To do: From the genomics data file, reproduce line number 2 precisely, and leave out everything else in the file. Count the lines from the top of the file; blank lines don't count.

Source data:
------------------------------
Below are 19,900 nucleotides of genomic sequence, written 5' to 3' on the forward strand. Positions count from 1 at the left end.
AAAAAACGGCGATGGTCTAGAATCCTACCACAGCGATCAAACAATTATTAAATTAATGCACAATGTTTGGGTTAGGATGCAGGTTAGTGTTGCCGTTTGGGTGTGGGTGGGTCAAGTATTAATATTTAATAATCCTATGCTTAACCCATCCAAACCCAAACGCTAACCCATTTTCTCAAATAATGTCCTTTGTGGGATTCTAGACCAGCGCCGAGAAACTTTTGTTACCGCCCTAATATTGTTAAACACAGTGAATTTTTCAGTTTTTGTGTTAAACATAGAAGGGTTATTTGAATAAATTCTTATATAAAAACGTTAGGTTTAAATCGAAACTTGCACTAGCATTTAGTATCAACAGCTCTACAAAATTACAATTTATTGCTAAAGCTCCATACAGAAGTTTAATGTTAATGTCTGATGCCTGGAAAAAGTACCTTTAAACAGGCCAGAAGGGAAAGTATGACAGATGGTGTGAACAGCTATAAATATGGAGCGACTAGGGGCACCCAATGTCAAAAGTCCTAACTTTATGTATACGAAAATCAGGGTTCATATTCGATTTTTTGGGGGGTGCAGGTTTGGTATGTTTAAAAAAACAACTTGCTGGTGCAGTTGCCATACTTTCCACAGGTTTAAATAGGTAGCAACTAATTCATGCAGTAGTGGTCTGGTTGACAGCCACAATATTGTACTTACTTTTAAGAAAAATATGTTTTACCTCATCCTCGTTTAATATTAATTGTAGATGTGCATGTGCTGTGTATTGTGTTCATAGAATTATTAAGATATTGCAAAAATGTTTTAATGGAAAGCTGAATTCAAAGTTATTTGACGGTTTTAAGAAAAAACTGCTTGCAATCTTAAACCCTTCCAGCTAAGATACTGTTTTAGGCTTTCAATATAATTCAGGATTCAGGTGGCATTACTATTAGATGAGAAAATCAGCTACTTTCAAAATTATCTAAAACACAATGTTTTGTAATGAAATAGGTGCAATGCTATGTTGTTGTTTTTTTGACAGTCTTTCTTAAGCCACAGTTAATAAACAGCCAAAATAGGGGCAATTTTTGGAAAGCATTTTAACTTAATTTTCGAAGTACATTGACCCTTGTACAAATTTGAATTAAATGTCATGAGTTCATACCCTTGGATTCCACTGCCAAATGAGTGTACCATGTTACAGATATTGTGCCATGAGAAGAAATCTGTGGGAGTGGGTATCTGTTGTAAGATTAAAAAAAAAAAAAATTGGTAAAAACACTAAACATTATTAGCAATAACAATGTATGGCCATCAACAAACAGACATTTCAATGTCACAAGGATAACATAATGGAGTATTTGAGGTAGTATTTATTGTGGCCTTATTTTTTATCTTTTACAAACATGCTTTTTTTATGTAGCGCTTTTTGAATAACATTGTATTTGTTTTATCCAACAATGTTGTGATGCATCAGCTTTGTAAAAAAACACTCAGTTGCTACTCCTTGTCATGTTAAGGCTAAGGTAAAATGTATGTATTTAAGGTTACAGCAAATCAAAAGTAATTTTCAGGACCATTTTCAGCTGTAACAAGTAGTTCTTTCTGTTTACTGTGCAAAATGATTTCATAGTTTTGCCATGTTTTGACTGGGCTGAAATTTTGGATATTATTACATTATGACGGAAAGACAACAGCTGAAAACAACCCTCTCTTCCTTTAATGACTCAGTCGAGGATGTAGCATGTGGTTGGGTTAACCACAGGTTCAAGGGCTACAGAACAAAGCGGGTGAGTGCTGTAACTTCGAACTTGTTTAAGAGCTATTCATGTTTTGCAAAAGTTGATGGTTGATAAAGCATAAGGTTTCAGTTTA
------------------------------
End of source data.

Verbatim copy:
AAAAAACGGCGATGGTCTAGAATCCTACCACAGCGATCAAACAATTATTAAATTAATGCACAATGTTTGGGTTAGGATGCAGGTTAGTGTTGCCGTTTGGGTGTGGGTGGGTCAAGTATTAATATTTAATAATCCTATGCTTAACCCATCCAAACCCAAACGCTAACCCATTTTCTCAAATAATGTCCTTTGTGGGATTCTAGACCAGCGCCGAGAAACTTTTGTTACCGCCCTAATATTGTTAAACACAGTGAATTTTTCAGTTTTTGTGTTAAACATAGAAGGGTTATTTGAATAAATTCTTATATAAAAACGTTAGGTTTAAATCGAAACTTGCACTAGCATTTAGTATCAACAGCTCTACAAAATTACAATTTATTGCTAAAGCTCCATACAGAAGTTTAATGTTAATGTCTGATGCCTGGAAAAAGTACCTTTAAACAGGCCAGAAGGGAAAGTATGACAGATGGTGTGAACAGCTATAAATATGGAGCGACTAGGGGCACCCAATGTCAAAAGTCCTAACTTTATGTATACGAAAATCAGGGTTCATATTCGATTTTTTGGGGGGTGCAGGTTTGGTATGTTTAAAAAAACAACTTGCTGGTGCAGTTGCCATACTTTCCACAGGTTTAAATAGGTAGCAACTAATTCATGCAGTAGTGGTCTGGTTGACAGCCACAATATTGTACTTACTTTTAAGAAAAATATGTTTTACCTCATCCTCGTTTAATATTAATTGTAGATGTGCATGTGCTGTGTATTGTGTTCATAGAATTATTAAGATATTGCAAAAATGTTTTAATGGAAAGCTGAATTCAAAGTTATTTGACGGTTTTAAGAAAAAACTGCTTGCAATCTTAAACCCTTCCAGCTAAGATACTGTTTTAGGCTTTCAATATAATTCAGGATTCAGGTGGCATTACTATTAGATGAGAAAATCAGCTACTTTCAAAATTATCTAAAACACAATGTTTTGTAATGAAATAGGTGCAATGCTATGTTGTTGTTTTTTTGACAGTCTTTCTTAAGCCACAGTTAATAAACAGCCAAAATAGGGGCAATTTTTGGAAAGCATTTTAACTTAATTTTCGAAGTACATTGACCCTTGTACAAATTTGAATTAAATGTCATGAGTTCATACCCTTGGATTCCACTGCCAAATGAGTGTACCATGTTACAGATATTGTGCCATGAGAAGAAATCTGTGGGAGTGGGTATCTGTTGTAAGATTAAAAAAAAAAAAAATTGGTAAAAACACTAAACATTATTAGCAATAACAATGTATGGCCATCAACAAACAGACATTTCAATGTCACAAGGATAACATAATGGAGTATTTGAGGTAGTATTTATTGTGGCCTTATTTTTTATCTTTTACAAACATGCTTTTTTTATGTAGCGCTTTTTGAATAACATTGTATTTGTTTTATCCAACAATGTTGTGATGCATCAGCTTTGTAAAAAAACACTCAGTTGCTACTCCTTGTCATGTTAAGGCTAAGGTAAAATGTATGTATTTAAGGTTACAGCAAATCAAAAGTAATTTTCAGGACCATTTTCAGCTGTAACAAGTAGTTCTTTCTGTTTACTGTGCAAAATGATTTCATAGTTTTGCCATGTTTTGACTGGGCTGAAATTTTGGATATTATTACATTATGACGGAAAGACAACAGCTGAAAACAACCCTCTCTTCCTTTAATGACTCAGTCGAGGATGTAGCATGTGGTTGGGTTAACCACAGGTTCAAGGGCTACAGAACAAAGCGGGTGAGTGCTGTAACTTCGAACTTGTTTAAGAGCTATTCATGTTTTGCAAAAGTTGATGGTTGATAAAGCATAAGGTTTCAGTTTA